It’s fascinating to consider turning Medicare over to the private insurers, who don’t really want the sick and infirm as customers.
The republican approach seems to be to provide a fixed “stipend” to Medicare recipients and allow them to enter the private insurance market. This of course will lead to chaos as insurers work to minimize costs.
The republican proposals make no mention of:
- Guaranteed insurability for the sick and chronically ill. Would community rates for insurance prevail or would these people be individually rated by insurers and either rejected or given unaffordable and/or inadequate coverage. And of course there are those that think guaranteeing people insurance and access to care is in itself welfare (guess who?)
- Affordability: Those with pre-existing illnesses (possibly as high as 2/3 rds of the elderly, would be at the mercy of insurers. Their rates would without doubt exceed the republican Medicare “stipend” for the insurance, if indeed insurers would offer such patients coverage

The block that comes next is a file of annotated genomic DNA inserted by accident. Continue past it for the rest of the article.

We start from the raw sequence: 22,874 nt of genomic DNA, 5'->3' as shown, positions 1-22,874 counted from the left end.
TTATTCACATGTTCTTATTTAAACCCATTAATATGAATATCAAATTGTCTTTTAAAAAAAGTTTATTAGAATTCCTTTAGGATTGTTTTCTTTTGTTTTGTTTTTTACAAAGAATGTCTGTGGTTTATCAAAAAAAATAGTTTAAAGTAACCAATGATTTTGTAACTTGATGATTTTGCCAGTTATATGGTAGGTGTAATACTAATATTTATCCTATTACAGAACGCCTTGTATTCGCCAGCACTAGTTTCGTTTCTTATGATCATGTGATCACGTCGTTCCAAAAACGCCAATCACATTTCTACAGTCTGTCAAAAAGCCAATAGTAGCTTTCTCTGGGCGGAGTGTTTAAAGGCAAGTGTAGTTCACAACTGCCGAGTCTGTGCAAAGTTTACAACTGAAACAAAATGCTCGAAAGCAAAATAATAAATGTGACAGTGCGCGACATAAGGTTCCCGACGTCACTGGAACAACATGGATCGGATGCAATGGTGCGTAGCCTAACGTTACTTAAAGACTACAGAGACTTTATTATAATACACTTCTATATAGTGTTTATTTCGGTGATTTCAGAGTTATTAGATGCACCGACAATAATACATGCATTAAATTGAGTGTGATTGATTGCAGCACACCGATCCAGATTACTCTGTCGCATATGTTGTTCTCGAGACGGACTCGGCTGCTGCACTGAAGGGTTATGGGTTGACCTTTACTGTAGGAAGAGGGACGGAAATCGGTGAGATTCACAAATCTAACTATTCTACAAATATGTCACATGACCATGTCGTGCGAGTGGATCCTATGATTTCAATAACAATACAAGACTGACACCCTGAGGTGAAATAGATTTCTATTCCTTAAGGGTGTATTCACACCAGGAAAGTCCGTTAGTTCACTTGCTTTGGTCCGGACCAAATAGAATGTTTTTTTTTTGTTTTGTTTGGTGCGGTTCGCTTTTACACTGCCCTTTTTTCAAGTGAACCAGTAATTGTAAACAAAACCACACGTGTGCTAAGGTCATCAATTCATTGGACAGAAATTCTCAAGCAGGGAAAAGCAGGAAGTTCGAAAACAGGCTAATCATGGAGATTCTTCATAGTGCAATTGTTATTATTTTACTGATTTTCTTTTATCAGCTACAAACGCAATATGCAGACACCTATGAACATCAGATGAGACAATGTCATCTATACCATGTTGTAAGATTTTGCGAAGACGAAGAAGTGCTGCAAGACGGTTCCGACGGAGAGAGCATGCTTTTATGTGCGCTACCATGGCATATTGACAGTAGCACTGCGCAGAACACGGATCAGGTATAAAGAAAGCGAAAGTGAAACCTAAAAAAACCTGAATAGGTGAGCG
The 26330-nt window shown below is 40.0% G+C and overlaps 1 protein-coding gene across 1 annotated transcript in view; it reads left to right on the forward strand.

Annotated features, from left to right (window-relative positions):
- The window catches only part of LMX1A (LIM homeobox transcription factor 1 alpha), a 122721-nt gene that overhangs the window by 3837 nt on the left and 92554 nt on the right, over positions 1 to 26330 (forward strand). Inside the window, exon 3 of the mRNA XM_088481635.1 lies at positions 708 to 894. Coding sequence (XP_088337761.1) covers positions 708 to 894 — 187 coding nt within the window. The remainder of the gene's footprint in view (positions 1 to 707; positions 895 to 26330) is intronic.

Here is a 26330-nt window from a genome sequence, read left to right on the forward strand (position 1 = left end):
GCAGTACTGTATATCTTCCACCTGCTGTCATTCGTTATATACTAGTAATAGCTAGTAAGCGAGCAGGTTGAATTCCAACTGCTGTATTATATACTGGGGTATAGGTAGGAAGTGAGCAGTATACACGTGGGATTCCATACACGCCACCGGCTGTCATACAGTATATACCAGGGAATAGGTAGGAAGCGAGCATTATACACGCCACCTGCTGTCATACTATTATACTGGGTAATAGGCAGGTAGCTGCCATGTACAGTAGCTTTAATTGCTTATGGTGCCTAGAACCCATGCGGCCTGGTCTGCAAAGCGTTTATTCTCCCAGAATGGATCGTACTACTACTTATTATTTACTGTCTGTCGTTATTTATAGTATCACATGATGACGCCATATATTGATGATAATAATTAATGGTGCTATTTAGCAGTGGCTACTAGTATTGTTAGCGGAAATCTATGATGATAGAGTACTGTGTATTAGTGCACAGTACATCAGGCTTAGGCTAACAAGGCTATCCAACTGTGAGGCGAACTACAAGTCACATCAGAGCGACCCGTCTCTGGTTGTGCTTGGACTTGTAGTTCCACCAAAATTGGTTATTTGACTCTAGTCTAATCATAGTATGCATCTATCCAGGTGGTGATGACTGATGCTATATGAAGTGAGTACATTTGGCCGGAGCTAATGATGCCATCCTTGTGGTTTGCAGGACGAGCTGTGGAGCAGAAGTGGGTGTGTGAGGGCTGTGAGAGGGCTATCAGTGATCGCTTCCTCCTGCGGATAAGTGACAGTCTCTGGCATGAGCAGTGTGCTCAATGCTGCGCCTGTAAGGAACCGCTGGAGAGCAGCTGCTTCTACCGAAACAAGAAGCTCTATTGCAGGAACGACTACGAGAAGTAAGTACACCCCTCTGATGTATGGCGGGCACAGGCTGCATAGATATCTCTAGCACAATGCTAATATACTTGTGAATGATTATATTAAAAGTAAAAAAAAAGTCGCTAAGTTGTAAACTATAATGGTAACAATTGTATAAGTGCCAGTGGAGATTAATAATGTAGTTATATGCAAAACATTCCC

- The 50 million people currently uninsured.
Medicynical Note: We shouldn’t accept the republican “modest proposal” (see Jonathan Swift) to financially eat alive our sick and infirm elderly and abandon the uninsured.
We need to cut health care costs. Our non-system is the most expensive by an order of magnitude than any other in the world. There are many reasons for this: inefficiency, over utilization, excessive administrative costs, a cost plus philosophy on charges, use of the most expensive diagnostic and treatment modalities when less expensive appproaches work equally well, excessive expectations of income from providers and suppliers, expectations of unlimited treatment by patients, underfunded public health and disease prevention activities.
There are problems, they are not insurmountable as indicated by the lower costs elsewhere in the industrialized world.